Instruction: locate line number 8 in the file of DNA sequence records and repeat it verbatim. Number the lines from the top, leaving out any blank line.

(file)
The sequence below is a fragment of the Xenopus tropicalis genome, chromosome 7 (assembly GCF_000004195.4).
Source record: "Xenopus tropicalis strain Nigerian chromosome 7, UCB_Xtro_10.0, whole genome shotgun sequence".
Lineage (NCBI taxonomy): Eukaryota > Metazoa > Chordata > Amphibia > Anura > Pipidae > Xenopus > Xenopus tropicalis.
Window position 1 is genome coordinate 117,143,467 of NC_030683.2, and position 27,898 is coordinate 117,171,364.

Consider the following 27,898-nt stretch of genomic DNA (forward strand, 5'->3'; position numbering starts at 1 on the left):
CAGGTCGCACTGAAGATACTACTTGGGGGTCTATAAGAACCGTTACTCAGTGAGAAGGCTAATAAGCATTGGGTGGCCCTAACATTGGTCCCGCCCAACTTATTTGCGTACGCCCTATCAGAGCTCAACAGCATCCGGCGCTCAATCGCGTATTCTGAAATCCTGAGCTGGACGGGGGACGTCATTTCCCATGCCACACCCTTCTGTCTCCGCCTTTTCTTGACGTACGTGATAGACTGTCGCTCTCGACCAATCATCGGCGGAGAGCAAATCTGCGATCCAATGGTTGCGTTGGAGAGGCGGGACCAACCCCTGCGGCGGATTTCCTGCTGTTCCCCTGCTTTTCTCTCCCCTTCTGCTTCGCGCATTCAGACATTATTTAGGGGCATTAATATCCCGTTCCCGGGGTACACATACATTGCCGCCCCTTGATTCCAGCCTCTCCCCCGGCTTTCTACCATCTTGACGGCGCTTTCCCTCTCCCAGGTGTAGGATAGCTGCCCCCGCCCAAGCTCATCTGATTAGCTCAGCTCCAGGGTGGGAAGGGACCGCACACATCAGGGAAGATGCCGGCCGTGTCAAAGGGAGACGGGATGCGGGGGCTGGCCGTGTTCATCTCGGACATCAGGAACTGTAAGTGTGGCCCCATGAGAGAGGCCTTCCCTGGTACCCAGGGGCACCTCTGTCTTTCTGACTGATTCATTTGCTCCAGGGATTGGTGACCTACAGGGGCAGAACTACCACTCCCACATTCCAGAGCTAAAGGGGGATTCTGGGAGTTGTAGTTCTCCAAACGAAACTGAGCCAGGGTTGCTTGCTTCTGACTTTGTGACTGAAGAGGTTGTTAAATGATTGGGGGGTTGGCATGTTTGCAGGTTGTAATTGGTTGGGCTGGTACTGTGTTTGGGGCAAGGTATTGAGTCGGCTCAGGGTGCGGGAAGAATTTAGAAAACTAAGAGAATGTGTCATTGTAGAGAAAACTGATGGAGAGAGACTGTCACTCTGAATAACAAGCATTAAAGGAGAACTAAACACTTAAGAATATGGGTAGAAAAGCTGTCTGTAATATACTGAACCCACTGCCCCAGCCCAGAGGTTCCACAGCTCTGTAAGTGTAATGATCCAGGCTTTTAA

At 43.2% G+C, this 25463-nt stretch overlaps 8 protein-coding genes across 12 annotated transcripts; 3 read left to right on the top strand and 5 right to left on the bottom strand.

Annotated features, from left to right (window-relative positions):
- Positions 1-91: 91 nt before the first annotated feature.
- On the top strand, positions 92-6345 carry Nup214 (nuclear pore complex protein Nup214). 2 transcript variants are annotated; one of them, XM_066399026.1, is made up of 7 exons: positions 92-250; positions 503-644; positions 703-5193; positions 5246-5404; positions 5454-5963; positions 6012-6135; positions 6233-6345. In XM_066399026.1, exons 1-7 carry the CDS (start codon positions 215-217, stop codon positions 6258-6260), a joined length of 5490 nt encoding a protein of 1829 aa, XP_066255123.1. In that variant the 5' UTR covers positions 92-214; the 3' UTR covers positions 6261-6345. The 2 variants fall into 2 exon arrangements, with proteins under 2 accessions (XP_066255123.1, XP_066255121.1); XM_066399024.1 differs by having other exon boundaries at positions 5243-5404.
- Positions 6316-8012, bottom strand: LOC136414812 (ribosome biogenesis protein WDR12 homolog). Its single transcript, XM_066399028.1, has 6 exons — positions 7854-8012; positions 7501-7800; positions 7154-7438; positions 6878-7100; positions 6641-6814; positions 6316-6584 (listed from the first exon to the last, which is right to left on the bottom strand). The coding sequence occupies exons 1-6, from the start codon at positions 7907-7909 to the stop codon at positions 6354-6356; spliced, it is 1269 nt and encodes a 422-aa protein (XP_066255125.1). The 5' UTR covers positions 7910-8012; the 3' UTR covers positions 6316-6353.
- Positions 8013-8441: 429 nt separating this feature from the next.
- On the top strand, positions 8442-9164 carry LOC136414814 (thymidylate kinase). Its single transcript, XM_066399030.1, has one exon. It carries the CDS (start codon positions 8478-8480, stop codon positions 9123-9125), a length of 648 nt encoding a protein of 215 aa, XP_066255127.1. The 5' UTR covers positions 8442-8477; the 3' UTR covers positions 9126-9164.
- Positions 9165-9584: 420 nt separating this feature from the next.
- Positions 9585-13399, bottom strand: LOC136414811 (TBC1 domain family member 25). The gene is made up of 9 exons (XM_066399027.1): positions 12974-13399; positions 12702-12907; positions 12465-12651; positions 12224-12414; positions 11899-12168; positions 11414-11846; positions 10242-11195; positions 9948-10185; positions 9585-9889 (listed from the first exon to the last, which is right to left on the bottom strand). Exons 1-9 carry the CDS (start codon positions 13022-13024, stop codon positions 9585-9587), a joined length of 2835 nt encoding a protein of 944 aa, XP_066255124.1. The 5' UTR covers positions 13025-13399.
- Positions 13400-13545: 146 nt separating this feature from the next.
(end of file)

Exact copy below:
Annotated features, from left to right (window-relative positions):